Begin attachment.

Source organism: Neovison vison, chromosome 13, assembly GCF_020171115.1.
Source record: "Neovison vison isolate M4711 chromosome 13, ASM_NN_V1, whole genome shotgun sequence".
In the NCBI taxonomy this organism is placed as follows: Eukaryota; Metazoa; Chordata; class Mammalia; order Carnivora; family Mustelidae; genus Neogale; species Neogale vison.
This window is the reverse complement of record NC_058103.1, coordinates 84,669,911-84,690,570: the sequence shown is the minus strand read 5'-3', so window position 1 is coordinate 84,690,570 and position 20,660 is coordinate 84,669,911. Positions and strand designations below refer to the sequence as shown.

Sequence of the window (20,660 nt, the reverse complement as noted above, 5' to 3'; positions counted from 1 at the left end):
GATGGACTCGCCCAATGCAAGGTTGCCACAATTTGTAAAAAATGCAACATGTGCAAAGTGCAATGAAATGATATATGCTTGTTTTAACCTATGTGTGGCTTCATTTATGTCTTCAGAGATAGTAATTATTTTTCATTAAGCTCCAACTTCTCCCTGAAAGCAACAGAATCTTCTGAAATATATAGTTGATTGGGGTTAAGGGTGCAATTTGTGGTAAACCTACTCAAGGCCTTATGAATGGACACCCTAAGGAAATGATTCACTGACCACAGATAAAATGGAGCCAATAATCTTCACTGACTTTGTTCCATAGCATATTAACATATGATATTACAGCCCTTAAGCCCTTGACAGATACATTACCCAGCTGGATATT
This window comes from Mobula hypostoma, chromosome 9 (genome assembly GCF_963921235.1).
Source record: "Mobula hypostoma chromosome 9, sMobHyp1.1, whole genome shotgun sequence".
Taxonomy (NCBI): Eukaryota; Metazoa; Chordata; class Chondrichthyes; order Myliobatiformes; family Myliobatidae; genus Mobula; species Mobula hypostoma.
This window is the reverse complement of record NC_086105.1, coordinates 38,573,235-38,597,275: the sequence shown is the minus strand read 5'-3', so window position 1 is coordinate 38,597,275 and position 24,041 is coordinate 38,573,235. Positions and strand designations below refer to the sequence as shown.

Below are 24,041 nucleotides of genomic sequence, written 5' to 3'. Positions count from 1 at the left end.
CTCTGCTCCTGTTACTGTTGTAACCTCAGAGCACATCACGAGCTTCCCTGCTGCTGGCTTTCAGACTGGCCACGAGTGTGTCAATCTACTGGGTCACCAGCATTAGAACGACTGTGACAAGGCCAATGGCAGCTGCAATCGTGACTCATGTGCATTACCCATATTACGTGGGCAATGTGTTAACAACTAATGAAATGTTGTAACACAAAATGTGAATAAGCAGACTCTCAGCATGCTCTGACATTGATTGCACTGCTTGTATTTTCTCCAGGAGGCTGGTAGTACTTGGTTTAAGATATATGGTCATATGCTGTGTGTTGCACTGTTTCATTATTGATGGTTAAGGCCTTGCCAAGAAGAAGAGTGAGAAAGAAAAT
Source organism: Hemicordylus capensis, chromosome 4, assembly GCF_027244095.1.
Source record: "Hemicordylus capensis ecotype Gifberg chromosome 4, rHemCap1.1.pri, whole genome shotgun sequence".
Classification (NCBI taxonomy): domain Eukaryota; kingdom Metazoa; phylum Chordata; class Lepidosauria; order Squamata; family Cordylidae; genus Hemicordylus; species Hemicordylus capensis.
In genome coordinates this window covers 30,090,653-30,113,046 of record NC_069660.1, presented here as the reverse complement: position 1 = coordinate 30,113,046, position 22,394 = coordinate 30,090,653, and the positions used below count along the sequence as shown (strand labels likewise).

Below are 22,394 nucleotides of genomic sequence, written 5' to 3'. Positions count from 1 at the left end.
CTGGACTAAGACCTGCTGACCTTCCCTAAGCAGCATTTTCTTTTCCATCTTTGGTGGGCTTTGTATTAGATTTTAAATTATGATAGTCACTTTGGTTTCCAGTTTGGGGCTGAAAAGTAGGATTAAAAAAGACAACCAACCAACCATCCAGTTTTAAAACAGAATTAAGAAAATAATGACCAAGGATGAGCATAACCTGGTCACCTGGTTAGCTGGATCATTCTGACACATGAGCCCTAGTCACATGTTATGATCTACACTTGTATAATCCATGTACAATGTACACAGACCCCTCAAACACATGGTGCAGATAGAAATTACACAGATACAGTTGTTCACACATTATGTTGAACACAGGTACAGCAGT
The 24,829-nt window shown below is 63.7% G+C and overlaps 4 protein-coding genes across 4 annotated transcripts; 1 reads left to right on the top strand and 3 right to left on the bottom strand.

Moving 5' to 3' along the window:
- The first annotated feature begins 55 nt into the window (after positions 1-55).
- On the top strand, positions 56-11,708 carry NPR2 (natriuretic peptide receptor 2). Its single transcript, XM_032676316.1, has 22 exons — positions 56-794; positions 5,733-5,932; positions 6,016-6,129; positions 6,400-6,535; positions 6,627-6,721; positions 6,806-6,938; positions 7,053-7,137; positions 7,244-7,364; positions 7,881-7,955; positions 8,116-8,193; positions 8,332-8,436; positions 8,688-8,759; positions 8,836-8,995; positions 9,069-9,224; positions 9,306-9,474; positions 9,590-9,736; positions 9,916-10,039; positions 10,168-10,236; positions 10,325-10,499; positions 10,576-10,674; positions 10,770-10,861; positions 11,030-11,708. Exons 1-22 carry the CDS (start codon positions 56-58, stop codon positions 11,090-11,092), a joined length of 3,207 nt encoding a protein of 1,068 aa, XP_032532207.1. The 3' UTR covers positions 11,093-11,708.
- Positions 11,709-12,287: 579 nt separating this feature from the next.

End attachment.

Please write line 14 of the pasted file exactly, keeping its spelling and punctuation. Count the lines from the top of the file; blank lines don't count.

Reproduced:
Source record: "Hemicordylus capensis ecotype Gifberg chromosome 4, rHemCap1.1.pri, whole genome shotgun sequence".